The report says an estimated 35.3 million people worldwide were living with HIV last year, a slight increase on previous years (34 million in 2012).
The report tells the story of the significant gains that have been made towards many of the 2015 targets in the Millennium Development Goals. For example, AIDS-related deaths among people living with HIV have decreased by 30 percent since the peak in 2005 as access to antiretroviral treatment (ART) has expanded.
However, two specific aspects of the report are of immense concern to the Alliance and reflect the priorities we have in our work:
Access to life-saving treatment
The report says that the world is within reach of providing antiretroviral therapy (ART) to 15 million people by 2015. However, with the publication this year of new guidance by WHO, this statement does not reflect the numbers of people who are now eligible for treatment in low- and middle-income countries.
Before the new guidelines, close to 17 million people living with HIV in low- and middle-income countries were eligible for ART. With the change in threshold, an estimated 26 million will now be eligible.
The latest UNAIDS data shows that in 2012 9.7million people were able to access ART treatment. This represents just 34% of the people who are eligible for treatment. Prior to the new guidance, this figure would have been 61%. We still have a long way to go to ensure that all those in need have access to life-saving treatment. It is vital that the health goal and targets in the post-2015 development agenda reflect this ongoing challenge.
Read the Community Consultation Report coordinated by the Alliance, GNP+ and SAN! which informed the new WHO guidance on ART.
Funding and under spending on key populations
We know that much HIV funding continues to be directed to low-impact interventions for low-risk populations. The new report sadly confirms this is still the case with key populations still unable to access appropriate health services.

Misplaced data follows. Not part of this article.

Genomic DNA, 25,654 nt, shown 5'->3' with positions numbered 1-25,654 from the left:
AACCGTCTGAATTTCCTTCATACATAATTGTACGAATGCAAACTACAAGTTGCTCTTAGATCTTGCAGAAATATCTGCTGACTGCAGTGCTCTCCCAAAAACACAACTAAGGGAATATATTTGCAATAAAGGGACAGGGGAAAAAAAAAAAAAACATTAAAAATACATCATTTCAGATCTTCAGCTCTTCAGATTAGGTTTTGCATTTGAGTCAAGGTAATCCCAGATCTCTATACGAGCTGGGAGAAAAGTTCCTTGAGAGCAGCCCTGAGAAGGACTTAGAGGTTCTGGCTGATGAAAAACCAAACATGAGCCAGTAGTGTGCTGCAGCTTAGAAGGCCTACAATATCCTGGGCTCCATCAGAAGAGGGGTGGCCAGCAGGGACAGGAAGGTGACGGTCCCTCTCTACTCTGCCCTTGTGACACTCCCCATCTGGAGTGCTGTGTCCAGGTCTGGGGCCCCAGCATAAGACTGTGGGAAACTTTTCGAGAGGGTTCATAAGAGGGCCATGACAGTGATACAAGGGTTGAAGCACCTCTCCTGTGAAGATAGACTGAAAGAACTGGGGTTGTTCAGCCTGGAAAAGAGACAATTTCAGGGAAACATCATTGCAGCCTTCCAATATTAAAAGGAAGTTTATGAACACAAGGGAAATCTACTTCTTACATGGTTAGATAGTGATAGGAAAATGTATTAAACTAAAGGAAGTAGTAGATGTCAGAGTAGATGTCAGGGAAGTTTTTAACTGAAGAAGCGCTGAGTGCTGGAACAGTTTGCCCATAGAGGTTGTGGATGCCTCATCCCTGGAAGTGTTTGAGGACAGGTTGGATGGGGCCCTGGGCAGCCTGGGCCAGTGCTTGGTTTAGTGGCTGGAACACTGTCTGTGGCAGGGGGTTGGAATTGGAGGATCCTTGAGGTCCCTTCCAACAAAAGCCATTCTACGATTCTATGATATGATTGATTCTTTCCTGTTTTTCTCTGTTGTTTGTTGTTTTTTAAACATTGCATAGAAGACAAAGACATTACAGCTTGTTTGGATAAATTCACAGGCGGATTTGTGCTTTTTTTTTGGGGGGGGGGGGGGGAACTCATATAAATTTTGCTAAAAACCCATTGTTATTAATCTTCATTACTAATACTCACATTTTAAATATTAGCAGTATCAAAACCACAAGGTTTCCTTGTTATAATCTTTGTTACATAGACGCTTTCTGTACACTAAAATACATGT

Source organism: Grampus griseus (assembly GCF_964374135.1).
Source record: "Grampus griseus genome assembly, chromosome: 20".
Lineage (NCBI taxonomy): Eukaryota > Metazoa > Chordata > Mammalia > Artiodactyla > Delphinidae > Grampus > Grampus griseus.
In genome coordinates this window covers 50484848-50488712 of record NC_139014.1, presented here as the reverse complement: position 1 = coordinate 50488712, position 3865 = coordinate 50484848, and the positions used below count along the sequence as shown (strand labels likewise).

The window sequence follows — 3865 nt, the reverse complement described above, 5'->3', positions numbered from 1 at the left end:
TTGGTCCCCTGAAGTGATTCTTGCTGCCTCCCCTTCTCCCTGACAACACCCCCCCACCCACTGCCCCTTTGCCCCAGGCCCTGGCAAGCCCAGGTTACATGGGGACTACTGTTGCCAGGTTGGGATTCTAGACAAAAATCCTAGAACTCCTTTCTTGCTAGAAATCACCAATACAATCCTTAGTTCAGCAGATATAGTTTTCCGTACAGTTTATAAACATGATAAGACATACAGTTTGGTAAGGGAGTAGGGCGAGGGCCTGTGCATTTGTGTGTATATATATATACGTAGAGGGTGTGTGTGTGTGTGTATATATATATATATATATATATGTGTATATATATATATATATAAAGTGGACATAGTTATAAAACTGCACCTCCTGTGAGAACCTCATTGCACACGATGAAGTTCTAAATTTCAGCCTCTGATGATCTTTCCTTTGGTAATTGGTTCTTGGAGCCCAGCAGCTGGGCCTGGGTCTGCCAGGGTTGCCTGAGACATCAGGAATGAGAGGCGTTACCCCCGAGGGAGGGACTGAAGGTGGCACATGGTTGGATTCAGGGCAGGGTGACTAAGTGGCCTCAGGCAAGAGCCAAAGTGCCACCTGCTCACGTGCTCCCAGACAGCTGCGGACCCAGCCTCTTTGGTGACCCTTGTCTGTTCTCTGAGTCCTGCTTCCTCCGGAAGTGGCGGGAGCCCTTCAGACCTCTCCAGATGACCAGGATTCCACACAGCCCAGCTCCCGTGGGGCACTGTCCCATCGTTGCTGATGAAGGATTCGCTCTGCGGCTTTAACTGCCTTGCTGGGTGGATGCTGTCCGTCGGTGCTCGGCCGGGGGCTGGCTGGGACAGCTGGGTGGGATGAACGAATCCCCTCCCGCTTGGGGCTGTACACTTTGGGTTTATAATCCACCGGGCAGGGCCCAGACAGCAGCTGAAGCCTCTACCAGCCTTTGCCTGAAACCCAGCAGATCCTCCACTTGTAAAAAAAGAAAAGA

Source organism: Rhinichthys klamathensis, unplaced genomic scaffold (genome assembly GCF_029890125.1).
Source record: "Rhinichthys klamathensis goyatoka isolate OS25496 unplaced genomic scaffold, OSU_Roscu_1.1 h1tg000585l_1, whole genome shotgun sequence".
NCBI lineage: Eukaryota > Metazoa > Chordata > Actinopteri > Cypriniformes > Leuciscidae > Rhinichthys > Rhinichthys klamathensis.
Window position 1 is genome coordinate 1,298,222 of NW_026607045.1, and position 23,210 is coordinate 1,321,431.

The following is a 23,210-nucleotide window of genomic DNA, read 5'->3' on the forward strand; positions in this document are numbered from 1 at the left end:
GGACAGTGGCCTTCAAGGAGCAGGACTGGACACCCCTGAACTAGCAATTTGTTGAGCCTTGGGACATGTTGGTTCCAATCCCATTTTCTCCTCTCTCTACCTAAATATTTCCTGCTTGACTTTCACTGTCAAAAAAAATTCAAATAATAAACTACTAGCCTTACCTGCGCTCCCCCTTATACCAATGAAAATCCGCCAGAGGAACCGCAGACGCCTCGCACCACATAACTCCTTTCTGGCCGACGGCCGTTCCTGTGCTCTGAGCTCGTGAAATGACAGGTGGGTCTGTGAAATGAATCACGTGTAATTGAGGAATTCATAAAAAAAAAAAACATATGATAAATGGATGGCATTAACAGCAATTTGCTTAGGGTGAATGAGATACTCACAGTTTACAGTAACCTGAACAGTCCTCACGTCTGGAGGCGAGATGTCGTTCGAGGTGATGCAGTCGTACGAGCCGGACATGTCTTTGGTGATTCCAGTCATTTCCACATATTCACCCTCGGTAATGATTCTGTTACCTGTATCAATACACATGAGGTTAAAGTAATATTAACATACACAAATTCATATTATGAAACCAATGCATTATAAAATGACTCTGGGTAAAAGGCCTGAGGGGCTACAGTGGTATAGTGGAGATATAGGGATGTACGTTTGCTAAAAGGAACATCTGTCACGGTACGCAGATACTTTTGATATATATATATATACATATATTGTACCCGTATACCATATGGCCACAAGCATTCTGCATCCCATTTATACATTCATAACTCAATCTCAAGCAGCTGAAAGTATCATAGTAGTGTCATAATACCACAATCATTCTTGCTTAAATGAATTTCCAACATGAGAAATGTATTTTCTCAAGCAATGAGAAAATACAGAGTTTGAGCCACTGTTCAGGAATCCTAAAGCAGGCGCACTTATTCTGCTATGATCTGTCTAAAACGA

The report says that efforts to reduce transmission related to sex work and men who have sex with men remain ‘insufficient’, as evidenced by recent trends in prevalence among these groups. It also reports that HIV prevention coverage for people who inject drugs remains low, with only two of 32 reporting countries providing the recommended minimum of at least 200 sterile syringes per year for each person who injects drugs.
The good news is that UNAIDS estimates that in 2012, $18.9 billion was available for HIV programmes in low- and middle-income countries - up by 10 percent from 2011. The report also notes that although international HIV funding has remained flat, many low- and middle-income countries have increased funding for HIV, with domestic sources accounting for over half of all HIV-related spending in 2012. Whilst the increased funding provided by governments for their national response is welcomed, many continue to neglect the most marginalized communities who consistently bear the greatest burden of HIV.
UNAIDS estimates that by 2015, the annual cost of fighting HIV will be between $22 billion and $24 billion. Anton Ofield-Kerr, Head of Policy said "In this scenario it is even more vital that international donors meet their commitments on the 3rd December when they meet in Washington DC for the replenishment conference for the Global Fund to Fight AIDS, TB and Malaria." At this meeting, the Global Fund is aiming to secure the $15 billion financing needed for their programs in more than 140 countries for the period 2014-2016.
“These latest figures only serve to intensify our work to influence and shape the global HIV response, informed by the knowledge of the local contexts through our alliance of national, independent Linking Organisations” continued Ofield-Kerr.